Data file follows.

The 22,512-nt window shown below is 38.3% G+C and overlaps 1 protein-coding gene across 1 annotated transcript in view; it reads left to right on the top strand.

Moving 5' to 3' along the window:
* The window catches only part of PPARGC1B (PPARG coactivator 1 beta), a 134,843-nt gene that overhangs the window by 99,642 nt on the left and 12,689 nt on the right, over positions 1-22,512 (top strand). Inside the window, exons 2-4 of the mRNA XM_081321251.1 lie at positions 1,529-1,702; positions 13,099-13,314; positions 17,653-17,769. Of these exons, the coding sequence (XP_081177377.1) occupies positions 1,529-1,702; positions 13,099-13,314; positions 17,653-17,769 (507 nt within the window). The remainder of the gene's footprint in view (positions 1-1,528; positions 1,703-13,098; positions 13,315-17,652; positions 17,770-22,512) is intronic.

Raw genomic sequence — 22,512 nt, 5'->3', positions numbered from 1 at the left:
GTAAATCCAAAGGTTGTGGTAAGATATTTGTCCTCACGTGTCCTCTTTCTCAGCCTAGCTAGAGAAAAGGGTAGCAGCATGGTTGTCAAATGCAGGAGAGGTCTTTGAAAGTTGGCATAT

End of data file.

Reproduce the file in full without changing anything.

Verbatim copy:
The 22,512-nt window shown below is 38.3% G+C and overlaps 1 protein-coding gene across 1 annotated transcript in view; it reads left to right on the top strand.

Moving 5' to 3' along the window:
* The window catches only part of PPARGC1B (PPARG coactivator 1 beta), a 134,843-nt gene that overhangs the window by 99,642 nt on the left and 12,689 nt on the right, over positions 1-22,512 (top strand). Inside the window, exons 2-4 of the mRNA XM_081321251.1 lie at positions 1,529-1,702; positions 13,099-13,314; positions 17,653-17,769. Of these exons, the coding sequence (XP_081177377.1) occupies positions 1,529-1,702; positions 13,099-13,314; positions 17,653-17,769 (507 nt within the window). The remainder of the gene's footprint in view (positions 1-1,528; positions 1,703-13,098; positions 13,315-17,652; positions 17,770-22,512) is intronic.

Raw genomic sequence — 22,512 nt, 5'->3', positions numbered from 1 at the left:
GTAAATCCAAAGGTTGTGGTAAGATATTTGTCCTCACGTGTCCTCTTTCTCAGCCTAGCTAGAGAAAAGGGTAGCAGCATGGTTGTCAAATGCAGGAGAGGTCTTTGAAAGTTGGCATAT